Tuesday, April 6, 2010

Did They Get It?

No matter where you stand in the climate change debate, we can all agree that we’ve only got one environment.

Increasingly, however, that’s about the only fact on which everybody can agree. Even among the evangelical Christian community, many of whom are just now coming late to the party, consensus concerning the environment seems elusive. Believers with a social activist bent tend to lean towards the more draconian, cure-worse-than-the-disease side of the argument, while traditional conservatives bristle at any idea that chokes profits.

Yesterday, I discussed the Manhattan Declaration, and how Protestants, Catholics, and Eastern Orthodox adherents are being encouraged to participate in a one-million-signature demonstration in support of conservative social policy. But that’s not the only petition-oriented evangelical action website out there trying to get one million signatures. Christians concerned about government involvement in the climate change debate have founded WeGetIt.org, which promotes economically-balanced strategies for managing ecological resources from a Biblical perspective.

Is it About Conservation or Control?

The problem I’ve had with most conservative groups purporting to hold solemn respect for the universe God created involves their penchant for combining ecology with money. And to a certain extent, being careful stewards of the environment does involve some form of financial give and take. Preventing pollution costs more than just dumping chemicals into the air and sewage into rivers. Most Christians acknowledge that minimizing - or at least managing - pollution can work to our benefit.

However, further along the conservative spectrum, some American evangelicals take our resource-draining lifestyles as practically a God-given right. They forget that pollution in one part of the world tends to produce side effects in other parts of the world, which can reduce quality of life and even lifespans, which flies in the face of our "sanctity of life" ethos.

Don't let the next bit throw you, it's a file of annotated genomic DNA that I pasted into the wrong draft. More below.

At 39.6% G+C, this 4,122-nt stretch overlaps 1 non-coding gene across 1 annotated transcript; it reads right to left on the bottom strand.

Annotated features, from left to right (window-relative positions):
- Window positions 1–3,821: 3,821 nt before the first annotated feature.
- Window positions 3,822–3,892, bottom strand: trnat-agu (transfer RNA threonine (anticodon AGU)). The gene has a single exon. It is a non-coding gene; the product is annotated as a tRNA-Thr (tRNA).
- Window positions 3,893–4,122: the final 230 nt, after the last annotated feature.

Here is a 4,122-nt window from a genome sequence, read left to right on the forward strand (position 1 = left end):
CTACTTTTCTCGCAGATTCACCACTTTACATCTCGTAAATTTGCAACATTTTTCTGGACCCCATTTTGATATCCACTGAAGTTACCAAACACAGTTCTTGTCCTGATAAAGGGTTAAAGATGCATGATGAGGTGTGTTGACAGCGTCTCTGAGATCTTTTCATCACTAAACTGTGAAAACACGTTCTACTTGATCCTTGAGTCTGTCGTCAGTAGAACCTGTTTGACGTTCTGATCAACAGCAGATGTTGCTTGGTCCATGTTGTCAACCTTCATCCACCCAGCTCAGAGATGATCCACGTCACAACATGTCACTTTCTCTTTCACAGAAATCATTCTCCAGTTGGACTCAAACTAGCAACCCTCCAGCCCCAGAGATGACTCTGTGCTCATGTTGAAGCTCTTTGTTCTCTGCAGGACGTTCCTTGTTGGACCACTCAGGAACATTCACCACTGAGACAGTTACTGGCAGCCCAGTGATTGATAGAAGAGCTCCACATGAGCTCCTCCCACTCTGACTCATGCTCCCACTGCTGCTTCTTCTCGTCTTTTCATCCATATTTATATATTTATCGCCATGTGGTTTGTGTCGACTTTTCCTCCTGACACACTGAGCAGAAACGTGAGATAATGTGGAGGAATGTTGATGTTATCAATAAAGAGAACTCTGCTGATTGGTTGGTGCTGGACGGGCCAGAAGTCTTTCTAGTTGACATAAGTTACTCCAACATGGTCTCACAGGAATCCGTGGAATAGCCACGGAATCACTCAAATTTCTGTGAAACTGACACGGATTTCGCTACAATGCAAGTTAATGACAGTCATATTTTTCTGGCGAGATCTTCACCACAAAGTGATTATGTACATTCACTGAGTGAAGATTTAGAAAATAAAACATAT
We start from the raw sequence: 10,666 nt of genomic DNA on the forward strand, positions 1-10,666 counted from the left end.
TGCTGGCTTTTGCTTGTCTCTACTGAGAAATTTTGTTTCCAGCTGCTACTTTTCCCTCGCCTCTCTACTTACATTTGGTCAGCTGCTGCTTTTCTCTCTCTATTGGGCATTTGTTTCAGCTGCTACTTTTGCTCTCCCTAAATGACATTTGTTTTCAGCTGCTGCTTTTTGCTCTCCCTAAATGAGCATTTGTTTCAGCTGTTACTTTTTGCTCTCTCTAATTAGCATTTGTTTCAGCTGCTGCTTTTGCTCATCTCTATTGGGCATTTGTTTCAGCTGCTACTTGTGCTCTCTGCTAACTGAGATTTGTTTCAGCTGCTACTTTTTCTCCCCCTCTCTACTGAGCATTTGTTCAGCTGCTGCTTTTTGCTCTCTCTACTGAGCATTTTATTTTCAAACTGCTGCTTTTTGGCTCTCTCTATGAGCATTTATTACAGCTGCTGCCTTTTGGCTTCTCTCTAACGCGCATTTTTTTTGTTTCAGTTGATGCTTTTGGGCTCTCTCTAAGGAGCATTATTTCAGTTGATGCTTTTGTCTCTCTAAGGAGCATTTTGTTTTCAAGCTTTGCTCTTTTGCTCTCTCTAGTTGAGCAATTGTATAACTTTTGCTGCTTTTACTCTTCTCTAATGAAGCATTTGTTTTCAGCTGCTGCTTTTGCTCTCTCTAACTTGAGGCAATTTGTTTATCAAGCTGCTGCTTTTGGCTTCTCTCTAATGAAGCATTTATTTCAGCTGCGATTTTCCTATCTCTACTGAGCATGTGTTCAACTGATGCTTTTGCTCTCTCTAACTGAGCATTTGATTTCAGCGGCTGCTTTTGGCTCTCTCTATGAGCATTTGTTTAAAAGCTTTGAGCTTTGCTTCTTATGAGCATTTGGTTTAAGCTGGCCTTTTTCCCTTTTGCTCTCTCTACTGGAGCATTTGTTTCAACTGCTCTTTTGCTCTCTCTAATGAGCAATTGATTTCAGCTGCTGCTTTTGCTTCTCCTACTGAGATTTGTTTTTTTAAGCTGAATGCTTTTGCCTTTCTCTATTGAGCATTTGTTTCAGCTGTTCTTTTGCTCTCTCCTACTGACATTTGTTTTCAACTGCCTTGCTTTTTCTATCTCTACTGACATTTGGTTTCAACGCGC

And WeGetIt.org doesn’t seem much different than other evangelicals with ethnocentric blinders when it comes to the environment. If you scratch the surface of the WeGetIt.org declaration, it does not require a stretch of the imagination to see a sub-culture of pro-business big-energy pundits whose agenda definitely tilts towards a uniquely American interpretation of God’s “rule and subdue” mandate for mankind.

Do We Really Get It?

As manifestos go, the WeGetIt.org declaration is short on specifics and long on platitudes – two suspicious characteristics which give it a lot of wiggle room when it comes to crafting policy. Which undoubtedly isn’t unintentional. In theory, the wording of the WeGetIt.org declaration could be taken on face value as a legitimate mission statement for an evangelical social or environmental organization. However, pour some water (one of our limited resources) on the wording, and gaps begin to appear as the sugary coating begins to dissolve.

For example, phrases like “watch over His creation,” and “stewardship… based on Biblical principles and factual evidence” leave a lot open to interpretation, as does the term “poverty.” The declaration also claims that theories of man-made global warming are “speculative dangers” and that we should help the world’s poor be “producers,” and I don’t think they were talking about movies or Broadway shows.

What does watching over God’s creation really mean? Do we watch farmers in the Amazon clear-burn, or do we watch to make sure sustainable agriculture takes place? Do we watch our skies play host to tons of undesirable chemicals, or do we watch polluters and make sure they’re incorporating the latest air-scrubbing technologies?